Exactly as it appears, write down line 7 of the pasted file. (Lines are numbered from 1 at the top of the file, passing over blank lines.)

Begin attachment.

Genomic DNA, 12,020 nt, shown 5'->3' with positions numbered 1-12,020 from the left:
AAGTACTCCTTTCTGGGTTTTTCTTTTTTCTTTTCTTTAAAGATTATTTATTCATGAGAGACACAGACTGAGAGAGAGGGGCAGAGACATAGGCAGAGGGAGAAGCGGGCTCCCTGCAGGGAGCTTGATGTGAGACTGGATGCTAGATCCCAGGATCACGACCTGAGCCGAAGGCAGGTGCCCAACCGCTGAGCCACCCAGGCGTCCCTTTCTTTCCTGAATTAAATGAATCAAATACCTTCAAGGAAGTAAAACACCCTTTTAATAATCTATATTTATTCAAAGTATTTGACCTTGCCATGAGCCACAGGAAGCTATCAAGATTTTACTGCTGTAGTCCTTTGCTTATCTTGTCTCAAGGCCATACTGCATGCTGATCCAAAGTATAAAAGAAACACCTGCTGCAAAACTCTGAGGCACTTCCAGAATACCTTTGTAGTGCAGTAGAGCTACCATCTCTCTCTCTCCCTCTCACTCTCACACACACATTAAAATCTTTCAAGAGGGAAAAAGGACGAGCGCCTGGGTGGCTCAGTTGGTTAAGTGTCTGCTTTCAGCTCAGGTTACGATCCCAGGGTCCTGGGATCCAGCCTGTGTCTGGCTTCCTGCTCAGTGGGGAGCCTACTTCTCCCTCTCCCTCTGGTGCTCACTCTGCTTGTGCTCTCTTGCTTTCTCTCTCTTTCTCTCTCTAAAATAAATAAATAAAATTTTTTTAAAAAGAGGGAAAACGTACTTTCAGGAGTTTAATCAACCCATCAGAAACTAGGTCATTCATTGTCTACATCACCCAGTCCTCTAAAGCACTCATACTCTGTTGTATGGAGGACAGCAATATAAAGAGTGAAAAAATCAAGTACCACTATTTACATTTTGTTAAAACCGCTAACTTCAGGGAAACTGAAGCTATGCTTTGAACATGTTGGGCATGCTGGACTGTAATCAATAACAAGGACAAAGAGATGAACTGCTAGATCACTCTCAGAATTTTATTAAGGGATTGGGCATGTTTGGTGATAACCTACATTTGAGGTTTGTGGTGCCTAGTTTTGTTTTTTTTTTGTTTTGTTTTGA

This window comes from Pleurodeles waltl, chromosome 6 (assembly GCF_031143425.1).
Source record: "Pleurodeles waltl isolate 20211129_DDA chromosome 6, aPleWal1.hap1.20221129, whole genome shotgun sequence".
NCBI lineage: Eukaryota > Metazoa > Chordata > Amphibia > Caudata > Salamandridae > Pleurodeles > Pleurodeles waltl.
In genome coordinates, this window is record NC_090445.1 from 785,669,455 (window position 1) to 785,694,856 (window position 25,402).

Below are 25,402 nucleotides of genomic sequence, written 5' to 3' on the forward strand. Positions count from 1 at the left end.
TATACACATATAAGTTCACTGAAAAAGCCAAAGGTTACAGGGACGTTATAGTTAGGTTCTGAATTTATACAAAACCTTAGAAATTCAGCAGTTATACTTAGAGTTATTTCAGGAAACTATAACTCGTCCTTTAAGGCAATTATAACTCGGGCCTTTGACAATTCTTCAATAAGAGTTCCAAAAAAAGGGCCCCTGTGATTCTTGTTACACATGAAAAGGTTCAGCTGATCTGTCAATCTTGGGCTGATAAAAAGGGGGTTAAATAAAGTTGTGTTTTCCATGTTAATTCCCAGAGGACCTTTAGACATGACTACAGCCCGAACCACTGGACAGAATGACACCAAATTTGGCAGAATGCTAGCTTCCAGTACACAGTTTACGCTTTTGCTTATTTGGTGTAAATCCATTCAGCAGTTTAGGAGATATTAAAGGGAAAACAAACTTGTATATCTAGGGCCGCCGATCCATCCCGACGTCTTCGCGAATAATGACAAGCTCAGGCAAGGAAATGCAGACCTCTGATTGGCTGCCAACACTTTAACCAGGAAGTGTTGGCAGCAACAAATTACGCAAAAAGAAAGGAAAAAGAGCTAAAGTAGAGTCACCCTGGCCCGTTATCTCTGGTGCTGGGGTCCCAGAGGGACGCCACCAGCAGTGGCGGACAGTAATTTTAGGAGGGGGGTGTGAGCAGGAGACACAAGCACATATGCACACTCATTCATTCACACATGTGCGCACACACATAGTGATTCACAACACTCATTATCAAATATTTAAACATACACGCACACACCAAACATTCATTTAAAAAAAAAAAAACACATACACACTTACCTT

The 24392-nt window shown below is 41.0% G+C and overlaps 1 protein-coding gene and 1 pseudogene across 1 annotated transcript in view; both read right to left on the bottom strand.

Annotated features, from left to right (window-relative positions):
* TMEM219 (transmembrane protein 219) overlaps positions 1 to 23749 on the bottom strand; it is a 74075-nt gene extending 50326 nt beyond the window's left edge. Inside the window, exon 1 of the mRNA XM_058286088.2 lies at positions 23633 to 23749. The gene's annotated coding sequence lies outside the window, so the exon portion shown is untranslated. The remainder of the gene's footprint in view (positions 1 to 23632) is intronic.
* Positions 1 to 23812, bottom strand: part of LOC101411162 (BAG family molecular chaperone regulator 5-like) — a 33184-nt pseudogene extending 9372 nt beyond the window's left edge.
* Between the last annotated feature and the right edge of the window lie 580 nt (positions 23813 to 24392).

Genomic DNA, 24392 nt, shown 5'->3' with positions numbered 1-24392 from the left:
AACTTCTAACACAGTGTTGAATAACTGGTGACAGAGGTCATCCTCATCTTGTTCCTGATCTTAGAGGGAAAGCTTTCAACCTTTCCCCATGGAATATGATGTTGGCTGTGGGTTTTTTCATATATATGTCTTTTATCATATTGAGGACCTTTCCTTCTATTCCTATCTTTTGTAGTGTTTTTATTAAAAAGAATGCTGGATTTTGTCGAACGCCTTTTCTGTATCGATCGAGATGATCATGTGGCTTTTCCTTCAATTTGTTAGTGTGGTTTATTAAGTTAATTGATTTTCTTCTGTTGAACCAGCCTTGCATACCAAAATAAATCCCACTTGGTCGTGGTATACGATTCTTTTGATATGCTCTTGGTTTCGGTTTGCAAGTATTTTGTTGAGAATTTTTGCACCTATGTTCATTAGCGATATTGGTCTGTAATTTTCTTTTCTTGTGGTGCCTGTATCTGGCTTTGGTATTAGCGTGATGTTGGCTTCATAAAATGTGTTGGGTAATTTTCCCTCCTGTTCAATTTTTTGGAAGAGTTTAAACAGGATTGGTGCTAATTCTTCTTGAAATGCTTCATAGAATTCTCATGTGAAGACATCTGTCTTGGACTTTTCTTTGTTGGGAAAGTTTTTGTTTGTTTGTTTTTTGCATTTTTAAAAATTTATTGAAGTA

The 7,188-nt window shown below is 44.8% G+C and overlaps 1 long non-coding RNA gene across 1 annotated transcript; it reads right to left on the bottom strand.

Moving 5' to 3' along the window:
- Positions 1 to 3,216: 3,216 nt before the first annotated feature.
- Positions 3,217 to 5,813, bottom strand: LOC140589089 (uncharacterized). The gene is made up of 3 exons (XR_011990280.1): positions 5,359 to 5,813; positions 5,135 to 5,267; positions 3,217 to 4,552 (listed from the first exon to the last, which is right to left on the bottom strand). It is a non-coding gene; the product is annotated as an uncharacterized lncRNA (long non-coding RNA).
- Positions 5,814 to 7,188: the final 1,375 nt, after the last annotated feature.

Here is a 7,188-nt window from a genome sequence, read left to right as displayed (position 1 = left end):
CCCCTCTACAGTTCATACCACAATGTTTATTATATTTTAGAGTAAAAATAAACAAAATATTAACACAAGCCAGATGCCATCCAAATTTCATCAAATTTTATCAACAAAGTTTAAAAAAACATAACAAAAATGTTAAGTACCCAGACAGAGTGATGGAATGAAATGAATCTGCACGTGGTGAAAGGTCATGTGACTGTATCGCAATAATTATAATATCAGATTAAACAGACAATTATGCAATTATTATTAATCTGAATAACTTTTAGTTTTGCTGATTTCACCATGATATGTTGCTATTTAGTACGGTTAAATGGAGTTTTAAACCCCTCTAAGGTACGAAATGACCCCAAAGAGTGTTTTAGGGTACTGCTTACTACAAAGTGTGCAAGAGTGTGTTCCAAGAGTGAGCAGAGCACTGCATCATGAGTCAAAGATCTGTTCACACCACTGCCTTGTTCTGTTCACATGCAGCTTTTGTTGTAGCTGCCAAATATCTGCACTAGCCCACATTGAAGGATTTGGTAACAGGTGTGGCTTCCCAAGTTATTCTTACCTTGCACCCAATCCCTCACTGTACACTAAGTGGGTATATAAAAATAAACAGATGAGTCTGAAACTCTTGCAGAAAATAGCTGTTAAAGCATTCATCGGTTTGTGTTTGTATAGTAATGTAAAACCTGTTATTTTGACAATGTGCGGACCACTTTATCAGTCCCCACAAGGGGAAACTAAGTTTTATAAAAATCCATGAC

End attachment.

Below are 25,402 nucleotides of genomic sequence, written 5' to 3' on the forward strand. Positions count from 1 at the left end.